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H1N1 Swine Flu News Roundup 30 April 2009

  • Date: 2009/04/30 Disabled World
  • Synopsis : Latest news from around the world regarding the H1N1 Swine Flu virus with alert level 5 and now a pandemic health risk.

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Health authorities around the world are taking extraordinary measures to combat the epidemic and mitigate its effects for several interlocking reasons. It is clear the strain is easy to transmit; what remains to be seen is how many more deaths will result.

Level of influenza pandemic alert raised from phase 4 to 5

As the swine flu virus appeared in new locations as far apart as Peru and Switzerland on Thursday, The Centers for Disease Control and Prevention reported 109 confirmed cases from 11 states, up from 91 cases in 10 states on Wednesday. See the map of swine flu outbreak cases

Based on assessment of all available information and following several expert consultations, Dr Margaret Chan, WHO's Director-General raised the current level of influenza pandemic alert from phase 4 to 5 - signaling a pandemic was "imminent" and calling on all countries to immediately activate their pandemic preparedness plans. At this stage, effective and essential measures include heightened surveillance, early detection and treatment of cases, and infection control in all health facilities.

Germany and Austria became the latest countries to report swine flu infections Wednesday, with cases already confirmed in Canada, Britain, Israel, New Zealand and Spain.

Global health authorities warned Wednesday that swine flu was threatening to bloom into a pandemic, and the virus spread farther in Europe even as the outbreak appeared to stabilize at its epicenter. A toddler who succumbed in Texas became the first death outside Mexico. New cases and deaths finally seemed to be leveling off in Mexico, where 160 people have been killed, after an aggressive public health campaign.

Health authorities around the world are taking extraordinary measures to combat the epidemic and mitigate its effects for several interlocking reasons. It is clear the strain is easy to transmit; what remains to be seen is how many more deaths will result.

After being unsettled by years of battling deadly bird flu, the Egyptian government has decided to slaughter the nation's 300,000 pigs to prevent the spread of swine flu. The health ministry has reportedly put all hospitals and quarantine center on alert to slow the spread of the virus in Egypt.

Mexican officials said the federal government will suspend all non-essential services and urged businesses to close to reduce the risk of spreading swine flu. "For many families, the measures taken have involved a sacrifice," President Felipe Calderon said in a nationally televised address. "It is worth it if we can protect the health of our own."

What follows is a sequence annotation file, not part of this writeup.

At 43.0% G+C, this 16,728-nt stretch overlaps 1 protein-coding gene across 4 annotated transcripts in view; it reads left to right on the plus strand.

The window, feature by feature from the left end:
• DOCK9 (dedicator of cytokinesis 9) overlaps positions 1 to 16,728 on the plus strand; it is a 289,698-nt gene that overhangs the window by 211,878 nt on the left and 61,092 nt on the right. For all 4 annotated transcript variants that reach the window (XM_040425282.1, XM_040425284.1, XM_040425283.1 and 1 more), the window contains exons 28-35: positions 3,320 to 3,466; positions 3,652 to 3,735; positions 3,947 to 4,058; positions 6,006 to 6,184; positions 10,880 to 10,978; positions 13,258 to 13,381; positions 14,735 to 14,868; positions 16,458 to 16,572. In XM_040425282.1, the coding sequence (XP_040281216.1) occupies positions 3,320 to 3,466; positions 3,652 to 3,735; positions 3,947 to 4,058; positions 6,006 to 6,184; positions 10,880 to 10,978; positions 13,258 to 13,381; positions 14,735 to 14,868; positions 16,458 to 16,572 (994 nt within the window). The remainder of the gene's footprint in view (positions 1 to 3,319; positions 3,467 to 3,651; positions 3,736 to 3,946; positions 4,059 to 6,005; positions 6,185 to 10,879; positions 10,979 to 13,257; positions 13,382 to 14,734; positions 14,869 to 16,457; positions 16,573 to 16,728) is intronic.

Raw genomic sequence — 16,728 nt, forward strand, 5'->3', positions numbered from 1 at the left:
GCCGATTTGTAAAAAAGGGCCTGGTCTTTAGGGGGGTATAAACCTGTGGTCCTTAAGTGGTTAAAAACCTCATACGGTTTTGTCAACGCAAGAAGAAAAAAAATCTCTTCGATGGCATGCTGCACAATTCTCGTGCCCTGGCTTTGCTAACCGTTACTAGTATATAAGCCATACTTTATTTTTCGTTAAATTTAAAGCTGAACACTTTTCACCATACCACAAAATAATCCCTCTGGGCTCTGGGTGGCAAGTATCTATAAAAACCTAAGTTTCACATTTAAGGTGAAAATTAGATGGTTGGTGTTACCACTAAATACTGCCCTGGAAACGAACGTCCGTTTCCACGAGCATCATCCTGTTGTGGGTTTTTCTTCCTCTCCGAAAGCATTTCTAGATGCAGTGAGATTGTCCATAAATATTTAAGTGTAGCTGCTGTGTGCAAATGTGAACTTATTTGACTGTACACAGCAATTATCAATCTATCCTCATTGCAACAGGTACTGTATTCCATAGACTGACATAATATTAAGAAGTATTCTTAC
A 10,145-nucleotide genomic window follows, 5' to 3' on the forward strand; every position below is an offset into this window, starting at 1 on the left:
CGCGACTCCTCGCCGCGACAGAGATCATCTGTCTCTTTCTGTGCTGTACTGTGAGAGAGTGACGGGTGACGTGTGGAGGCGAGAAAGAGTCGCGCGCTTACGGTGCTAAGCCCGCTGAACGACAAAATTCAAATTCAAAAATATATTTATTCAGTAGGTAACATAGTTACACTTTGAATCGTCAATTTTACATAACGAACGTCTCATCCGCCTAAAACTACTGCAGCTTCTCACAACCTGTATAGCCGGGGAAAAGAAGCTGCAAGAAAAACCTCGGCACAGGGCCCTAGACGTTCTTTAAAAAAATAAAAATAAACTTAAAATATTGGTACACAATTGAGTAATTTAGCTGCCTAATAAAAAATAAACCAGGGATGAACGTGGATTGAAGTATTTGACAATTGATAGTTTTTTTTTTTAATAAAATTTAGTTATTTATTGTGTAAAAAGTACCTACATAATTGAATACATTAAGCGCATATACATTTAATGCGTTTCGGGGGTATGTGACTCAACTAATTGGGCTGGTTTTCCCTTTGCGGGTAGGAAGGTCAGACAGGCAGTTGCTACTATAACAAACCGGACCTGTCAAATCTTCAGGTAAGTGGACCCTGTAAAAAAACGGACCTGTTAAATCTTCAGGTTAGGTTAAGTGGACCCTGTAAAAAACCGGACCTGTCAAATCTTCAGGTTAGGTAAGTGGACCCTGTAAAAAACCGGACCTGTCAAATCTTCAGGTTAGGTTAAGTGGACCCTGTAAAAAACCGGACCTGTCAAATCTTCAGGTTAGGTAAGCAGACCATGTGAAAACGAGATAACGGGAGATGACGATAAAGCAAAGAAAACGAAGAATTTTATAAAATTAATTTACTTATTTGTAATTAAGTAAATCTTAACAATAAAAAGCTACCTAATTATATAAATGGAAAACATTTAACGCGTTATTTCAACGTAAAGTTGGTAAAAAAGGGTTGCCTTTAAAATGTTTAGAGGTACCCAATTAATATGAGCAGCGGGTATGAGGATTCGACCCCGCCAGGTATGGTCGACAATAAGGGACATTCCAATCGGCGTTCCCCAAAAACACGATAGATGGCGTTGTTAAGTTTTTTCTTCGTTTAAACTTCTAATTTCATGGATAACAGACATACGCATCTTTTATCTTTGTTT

Eight states closed schools Wednesday, affecting 53,000 students in Texas alone, and President Barack Obama said wider school closings might be necessary to keep crowds from spreading the flu. Mexico has already closed schools nationwide until at least May 6.

Health officials are reporting another 10 cases of swine flu in Texas, bringing the state's number of confirmed infections to 26. The Texas Department of State Health Services reported Thursday that most of the confirmed cases continue to be in Guadalupe County, where at least eight people have the virus. Dallas County has three cases, while there is no information yet about where 10 of the cases in Texas were confirmed.

Ecuador joined Cuba and Argentina in banning travel either to or from Mexico, and other nations considered similar bans. In France, President Nicolas Sarkozy met with cabinet ministers to discuss swine flu, and the health minister said France would ask the European Union to suspend flights to Mexico.

Hong Kong Chief Executive Donald Tsang said Thursday that the government is on high alert to fight against swine flu. Tsang made the remark at a meet-the-media session after visiting the Infectious Disease Center of the Princess Margaret Hospital of Hong Kong Thursday afternoon.

Global health officials have warned that it is not feasible for authorities to contain the disease by closing borders or restricting travel. Instead, they are encouraging governments to focus on mitigating the disease's spread through public health measures, a challenge governments are taking on with a spectrum of responses.

Most people will not have immunity to this new virus and, as it continues to spread, more cases, more hospitalizations and more deaths are expected. And as the virus spreads, the likelihood grows that it will mutate.

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